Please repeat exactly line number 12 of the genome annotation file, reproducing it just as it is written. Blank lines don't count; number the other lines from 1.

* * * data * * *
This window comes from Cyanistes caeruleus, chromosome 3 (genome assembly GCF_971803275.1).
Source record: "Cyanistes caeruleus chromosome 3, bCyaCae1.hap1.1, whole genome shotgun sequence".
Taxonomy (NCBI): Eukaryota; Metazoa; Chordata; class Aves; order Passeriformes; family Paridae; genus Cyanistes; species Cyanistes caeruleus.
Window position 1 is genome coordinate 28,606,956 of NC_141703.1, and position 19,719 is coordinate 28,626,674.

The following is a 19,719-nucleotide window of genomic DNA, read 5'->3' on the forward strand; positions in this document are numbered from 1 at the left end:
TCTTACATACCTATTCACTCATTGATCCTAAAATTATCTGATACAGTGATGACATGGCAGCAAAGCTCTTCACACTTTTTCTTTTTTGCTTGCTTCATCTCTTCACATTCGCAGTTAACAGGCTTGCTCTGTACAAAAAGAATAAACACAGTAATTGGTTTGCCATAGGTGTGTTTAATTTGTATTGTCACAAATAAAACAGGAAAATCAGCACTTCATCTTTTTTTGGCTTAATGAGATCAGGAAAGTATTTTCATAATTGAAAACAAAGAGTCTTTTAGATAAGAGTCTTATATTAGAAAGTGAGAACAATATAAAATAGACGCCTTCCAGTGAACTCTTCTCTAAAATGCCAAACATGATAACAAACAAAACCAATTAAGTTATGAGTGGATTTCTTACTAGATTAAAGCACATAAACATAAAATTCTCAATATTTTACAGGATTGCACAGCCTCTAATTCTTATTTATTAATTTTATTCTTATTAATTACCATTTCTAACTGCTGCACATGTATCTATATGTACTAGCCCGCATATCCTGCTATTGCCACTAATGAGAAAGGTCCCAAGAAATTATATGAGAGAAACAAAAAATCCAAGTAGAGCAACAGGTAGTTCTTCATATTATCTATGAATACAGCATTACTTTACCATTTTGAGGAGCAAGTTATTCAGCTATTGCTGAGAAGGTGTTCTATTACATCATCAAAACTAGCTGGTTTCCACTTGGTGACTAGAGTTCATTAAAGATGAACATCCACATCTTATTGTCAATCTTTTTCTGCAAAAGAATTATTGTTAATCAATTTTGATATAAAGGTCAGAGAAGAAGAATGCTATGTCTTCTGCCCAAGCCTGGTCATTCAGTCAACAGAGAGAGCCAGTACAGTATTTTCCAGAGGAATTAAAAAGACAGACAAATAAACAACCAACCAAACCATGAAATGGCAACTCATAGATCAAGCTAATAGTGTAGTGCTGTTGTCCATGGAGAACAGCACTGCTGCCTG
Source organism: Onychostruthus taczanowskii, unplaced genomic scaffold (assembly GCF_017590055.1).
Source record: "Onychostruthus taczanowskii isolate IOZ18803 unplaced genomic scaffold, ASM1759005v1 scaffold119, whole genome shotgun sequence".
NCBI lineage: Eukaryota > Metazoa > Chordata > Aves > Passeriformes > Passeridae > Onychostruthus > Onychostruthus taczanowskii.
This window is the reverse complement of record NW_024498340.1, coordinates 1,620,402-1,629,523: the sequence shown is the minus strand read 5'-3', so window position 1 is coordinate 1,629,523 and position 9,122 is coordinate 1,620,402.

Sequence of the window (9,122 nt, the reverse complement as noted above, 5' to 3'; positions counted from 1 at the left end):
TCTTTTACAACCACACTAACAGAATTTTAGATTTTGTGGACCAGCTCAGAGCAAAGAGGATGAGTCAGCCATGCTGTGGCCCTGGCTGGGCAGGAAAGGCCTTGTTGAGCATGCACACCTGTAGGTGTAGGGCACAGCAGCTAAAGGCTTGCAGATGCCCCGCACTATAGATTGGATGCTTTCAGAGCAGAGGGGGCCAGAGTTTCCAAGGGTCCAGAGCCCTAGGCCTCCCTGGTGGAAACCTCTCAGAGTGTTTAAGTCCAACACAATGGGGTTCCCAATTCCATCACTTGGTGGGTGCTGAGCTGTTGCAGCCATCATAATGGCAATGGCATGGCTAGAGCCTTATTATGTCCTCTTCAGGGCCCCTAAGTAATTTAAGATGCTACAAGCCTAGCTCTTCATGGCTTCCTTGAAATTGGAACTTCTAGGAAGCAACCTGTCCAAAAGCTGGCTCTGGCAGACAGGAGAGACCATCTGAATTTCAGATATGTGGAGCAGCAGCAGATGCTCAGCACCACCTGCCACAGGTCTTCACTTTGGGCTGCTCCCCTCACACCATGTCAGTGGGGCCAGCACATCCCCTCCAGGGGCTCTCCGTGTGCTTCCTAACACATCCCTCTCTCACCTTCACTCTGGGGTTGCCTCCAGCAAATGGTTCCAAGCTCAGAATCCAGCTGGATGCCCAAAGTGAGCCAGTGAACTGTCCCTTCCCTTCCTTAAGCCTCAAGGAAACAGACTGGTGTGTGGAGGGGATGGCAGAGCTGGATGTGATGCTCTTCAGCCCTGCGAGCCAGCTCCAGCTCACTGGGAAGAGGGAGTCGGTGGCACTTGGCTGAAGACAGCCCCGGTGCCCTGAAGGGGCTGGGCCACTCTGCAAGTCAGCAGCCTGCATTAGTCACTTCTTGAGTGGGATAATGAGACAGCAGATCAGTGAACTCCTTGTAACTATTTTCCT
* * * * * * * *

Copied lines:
TCTTTTACAACCACACTAACAGAATTTTAGATTTTGTGGACCAGCTCAGAGCAAAGAGGATGAGTCAGCCATGCTGTGGCCCTGGCTGGGCAGGAAAGGCCTTGTTGAGCATGCACACCTGTAGGTGTAGGGCACAGCAGCTAAAGGCTTGCAGATGCCCCGCACTATAGATTGGATGCTTTCAGAGCAGAGGGGGCCAGAGTTTCCAAGGGTCCAGAGCCCTAGGCCTCCCTGGTGGAAACCTCTCAGAGTGTTTAAGTCCAACACAATGGGGTTCCCAATTCCATCACTTGGTGGGTGCTGAGCTGTTGCAGCCATCATAATGGCAATGGCATGGCTAGAGCCTTATTATGTCCTCTTCAGGGCCCCTAAGTAATTTAAGATGCTACAAGCCTAGCTCTTCATGGCTTCCTTGAAATTGGAACTTCTAGGAAGCAACCTGTCCAAAAGCTGGCTCTGGCAGACAGGAGAGACCATCTGAATTTCAGATATGTGGAGCAGCAGCAGATGCTCAGCACCACCTGCCACAGGTCTTCACTTTGGGCTGCTCCCCTCACACCATGTCAGTGGGGCCAGCACATCCCCTCCAGGGGCTCTCCGTGTGCTTCCTAACACATCCCTCTCTCACCTTCACTCTGGGGTTGCCTCCAGCAAATGGTTCCAAGCTCAGAATCCAGCTGGATGCCCAAAGTGAGCCAGTGAACTGTCCCTTCCCTTCCTTAAGCCTCAAGGAAACAGACTGGTGTGTGGAGGGGATGGCAGAGCTGGATGTGATGCTCTTCAGCCCTGCGAGCCAGCTCCAGCTCACTGGGAAGAGGGAGTCGGTGGCACTTGGCTGAAGACAGCCCCGGTGCCCTGAAGGGGCTGGGCCACTCTGCAAGTCAGCAGCCTGCATTAGTCACTTCTTGAGTGGGATAATGAGACAGCAGATCAGTGAACTCCTTGTAACTATTTTCCT